Bronchiectasis 101

Below are some key points regarding bronchiectasis:

  • Damage to the airways causing them to widen and become scarred. This causes impaired clearance of mucous resulting in buildup and recurrent lung infections.
  • Congenital etiologies (cystic fibrosis, primary ciliary dyskinesia, alpha-1 antitrypsin deficiency) versus acquired (post-infection, idiopathic, aspiration, immunodeficiency, auto-immune, ABPA).
  • Patients presents with chronic cough and sputum production. Affects women more than men.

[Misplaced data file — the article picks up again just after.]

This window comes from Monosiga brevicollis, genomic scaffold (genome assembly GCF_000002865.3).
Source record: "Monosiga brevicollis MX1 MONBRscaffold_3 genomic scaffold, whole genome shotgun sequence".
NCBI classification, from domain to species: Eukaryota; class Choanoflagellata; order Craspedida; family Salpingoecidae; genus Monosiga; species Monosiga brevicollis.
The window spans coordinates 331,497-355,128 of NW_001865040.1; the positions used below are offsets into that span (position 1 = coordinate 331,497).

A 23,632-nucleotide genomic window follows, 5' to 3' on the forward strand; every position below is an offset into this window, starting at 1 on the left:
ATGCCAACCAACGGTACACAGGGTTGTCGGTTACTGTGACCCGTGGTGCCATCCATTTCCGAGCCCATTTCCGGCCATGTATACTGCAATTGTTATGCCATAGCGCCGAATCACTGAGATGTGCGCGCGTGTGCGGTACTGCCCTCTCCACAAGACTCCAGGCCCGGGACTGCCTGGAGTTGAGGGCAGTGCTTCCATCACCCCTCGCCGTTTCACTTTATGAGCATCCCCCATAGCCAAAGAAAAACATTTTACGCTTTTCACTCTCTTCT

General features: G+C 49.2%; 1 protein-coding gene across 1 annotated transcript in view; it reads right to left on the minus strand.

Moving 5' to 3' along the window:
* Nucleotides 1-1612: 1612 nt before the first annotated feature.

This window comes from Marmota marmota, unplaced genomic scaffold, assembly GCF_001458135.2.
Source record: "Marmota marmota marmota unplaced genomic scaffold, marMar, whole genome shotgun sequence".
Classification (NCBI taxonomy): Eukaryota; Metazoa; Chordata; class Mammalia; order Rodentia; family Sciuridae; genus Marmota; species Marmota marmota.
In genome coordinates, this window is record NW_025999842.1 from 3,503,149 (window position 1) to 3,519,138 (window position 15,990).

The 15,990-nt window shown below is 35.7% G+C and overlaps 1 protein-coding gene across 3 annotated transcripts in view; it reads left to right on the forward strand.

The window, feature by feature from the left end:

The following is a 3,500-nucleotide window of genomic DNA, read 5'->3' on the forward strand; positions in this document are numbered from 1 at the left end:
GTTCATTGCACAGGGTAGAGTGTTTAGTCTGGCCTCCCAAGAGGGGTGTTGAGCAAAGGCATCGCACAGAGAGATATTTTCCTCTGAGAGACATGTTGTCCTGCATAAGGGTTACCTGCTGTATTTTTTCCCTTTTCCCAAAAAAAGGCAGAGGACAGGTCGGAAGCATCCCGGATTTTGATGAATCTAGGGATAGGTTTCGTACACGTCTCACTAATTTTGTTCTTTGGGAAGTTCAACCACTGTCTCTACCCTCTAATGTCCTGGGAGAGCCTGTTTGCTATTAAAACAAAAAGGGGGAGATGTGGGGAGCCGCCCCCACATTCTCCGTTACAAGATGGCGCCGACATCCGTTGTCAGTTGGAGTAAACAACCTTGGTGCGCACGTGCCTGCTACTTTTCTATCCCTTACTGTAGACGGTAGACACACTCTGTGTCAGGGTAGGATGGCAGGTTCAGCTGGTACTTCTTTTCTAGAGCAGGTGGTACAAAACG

• Typically diagnosed by high resolution CT scan.
  • At risk for chronic colonization by Pseudomonas.
  • Typical infectious organisms include H. influenzae, Pseudomonas, Moraxella catarrhalis, Mycobacterium, Staph.
  • Treatment: Treat underlying condition, antimicrobrial therapy, surgical resection, lung transplant for end stage disease.

O’Donnell. CHEST. 2008.